When the Virginia Tech Office of Energy Management conducted an energy benchmarking analysis of buildings on the main Blacksburg campus in 2015-16, it discovered just 50 buildings accounted for over 70 percent of overall university energy costs.

That is only 35 percent of all buildings on campus.

This discovery was the catalyst for the Five-Year Energy Action Plan, a comprehensive blueprint to improve energy efficiency and reduce energy costs within five years in the 50 most energy-intensive, “energy hog” buildings.

Managed by the Office of Energy Management within the Facilities Department, the Energy Action Plan combines energy data analysis with a range of retrofitting projects to achieve significant energy cost reductions. Since 2016, three phases of the Five-Year Energy Action Plan have been implemented, with 10 new energy-intensive buildings incorporated into each phase.

Under the Energy Action Plan and its first three phases, the university has already reduced its carbon emissions by about 15,000 tons per year and saved over $2 million in energy costs; full integration of the plan is expected to yield more than $6 million in overall energy cost savings.


Optimizing energy usage with data

Using data to guide decisions and achieve energy efficiency at scale is at the core of the Energy Action Plan. The Office of Energy Management utilizes a central energy management platform to monitor energy usage in real-time. Ten new buildings are added to the platform during each project phase.

Through newly installed smart meter and sub-meter infrastructure and ongoing energy audits in the field, energy data is collected in the platform. Practitioners can then identify energy consumption patterns to optimize lighting, ventilation, heating, and air based on demand.

Data visualization can also help detect irregular spikes in energy usage. Coupled with thermal imaging, this data can help direct repairs in specific fault areas.


Addressing operational inefficiencies

Under the Energy Action Plan, ongoing retrofitting projects help to improve energy efficiency in energy hog buildings. Retrofitting projects implemented under the plan so far include LED lighting replacement, smart meter and sub-meter installation, building automation improvements, insulation upgrades, HVAC upgrades, and more.

Addressing energy inefficiencies in laboratories, large-scale energy usage contributors on campus, are also included under the Energy Action Plan.


Phase 4: Looking to the future of energy efficiency on campus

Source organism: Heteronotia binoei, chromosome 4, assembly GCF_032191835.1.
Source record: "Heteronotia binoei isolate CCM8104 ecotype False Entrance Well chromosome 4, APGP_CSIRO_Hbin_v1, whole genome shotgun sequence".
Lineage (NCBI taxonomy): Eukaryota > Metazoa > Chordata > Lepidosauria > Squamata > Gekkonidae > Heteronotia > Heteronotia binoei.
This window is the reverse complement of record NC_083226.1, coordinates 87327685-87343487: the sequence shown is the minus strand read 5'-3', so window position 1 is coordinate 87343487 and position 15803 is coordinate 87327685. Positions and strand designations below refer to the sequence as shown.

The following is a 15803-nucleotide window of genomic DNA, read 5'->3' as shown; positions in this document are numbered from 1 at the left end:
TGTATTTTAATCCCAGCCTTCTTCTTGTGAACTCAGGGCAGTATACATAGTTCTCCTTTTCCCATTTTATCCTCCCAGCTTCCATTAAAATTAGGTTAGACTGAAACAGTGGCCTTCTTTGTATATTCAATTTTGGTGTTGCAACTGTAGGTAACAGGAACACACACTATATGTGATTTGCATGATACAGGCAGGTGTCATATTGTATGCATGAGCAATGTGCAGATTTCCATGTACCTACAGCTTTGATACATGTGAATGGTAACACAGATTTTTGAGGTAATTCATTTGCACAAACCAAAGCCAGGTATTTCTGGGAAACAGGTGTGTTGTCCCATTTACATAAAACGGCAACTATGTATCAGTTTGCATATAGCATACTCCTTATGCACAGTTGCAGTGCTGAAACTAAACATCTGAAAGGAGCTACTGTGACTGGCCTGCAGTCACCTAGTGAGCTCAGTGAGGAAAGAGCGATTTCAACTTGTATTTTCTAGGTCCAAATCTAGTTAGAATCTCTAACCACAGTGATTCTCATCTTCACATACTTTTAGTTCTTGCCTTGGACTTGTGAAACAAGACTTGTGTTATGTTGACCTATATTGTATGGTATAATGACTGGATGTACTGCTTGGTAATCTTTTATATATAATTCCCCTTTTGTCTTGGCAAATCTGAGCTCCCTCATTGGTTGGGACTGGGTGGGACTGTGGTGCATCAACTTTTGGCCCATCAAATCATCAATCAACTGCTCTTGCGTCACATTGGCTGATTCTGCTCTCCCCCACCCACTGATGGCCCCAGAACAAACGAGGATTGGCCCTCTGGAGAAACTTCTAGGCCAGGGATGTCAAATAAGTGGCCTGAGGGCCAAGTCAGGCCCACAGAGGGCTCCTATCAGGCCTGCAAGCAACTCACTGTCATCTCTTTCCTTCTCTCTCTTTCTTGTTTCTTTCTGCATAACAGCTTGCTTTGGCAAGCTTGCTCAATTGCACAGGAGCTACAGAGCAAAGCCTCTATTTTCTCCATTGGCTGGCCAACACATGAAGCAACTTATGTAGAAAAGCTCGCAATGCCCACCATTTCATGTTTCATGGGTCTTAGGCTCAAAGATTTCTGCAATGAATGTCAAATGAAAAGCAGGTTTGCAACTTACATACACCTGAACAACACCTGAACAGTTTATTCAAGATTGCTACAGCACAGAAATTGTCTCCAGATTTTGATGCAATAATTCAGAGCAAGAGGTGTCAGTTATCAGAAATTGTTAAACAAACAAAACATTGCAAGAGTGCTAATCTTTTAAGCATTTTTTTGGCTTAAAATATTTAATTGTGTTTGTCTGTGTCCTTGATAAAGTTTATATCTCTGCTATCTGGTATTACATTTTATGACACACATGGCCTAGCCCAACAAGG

More than $3.5 million in funding approved in October 2018 will help propel the Energy Action Plan into its fourth phase and deepen the university’s energy conservation efforts. Phase 4 looks to the future of energy efficiency by diversifying the university’s energy portfolio with a new solar project. In addition, the retrofitting and energy accounting projects under Phase 4 will help ensure the longevity of mechanical and lighting systems for years to come.

Proposed projects under Phase 4 (2018-19) include:

Implementation of energy retrofit projects identified in Phase 3: LED lighting overhaul, lab ventilation optimization, steam pipe insulation, and building envelope improvements.

  • Integration of 10 additional energy-intensive buildings into energy management platform.
  • Implementation of rooftop solar project (one building).
 

“The continued progress of the Five-Year Energy Action Plan is a reflection of the strong headway Virginia Tech has made in its energy reduction and sustainability efforts,” said Ruben Avagyan, campus energy manager. “The ongoing retrofitting projects, paired with behavioral education and community engagement through the Office of Sustainability, will help make an enduring impact on the Blacksburg campus for years to come.”

The Five-Year Energy Action Plan supports the Virginia Tech Climate Action Commitment, which serves as a cornerstone for guiding the university toward a greener, more sustainable future. It touches on all aspects of university sustainability and energy efficiency, including campus operations, facilities, curriculum, and research.

While the Energy Action Plan addresses energy efficiency in existing buildings, the Climate Action Commitment ensures all new construction and renovation projects meet Silver LEED (Leadership in Energy and Environmental Design) certification standards. LEED is the most widely used green building rating system and provides a framework to create healthy, highly efficient, and cost-saving green buildings.

Please click here to learn more about the Five-Year Energy Action Plan and each of its phases.

For specific questions on the Five-Year Energy Action Plan, please contact the Office of Energy Management at 540-231-6348.


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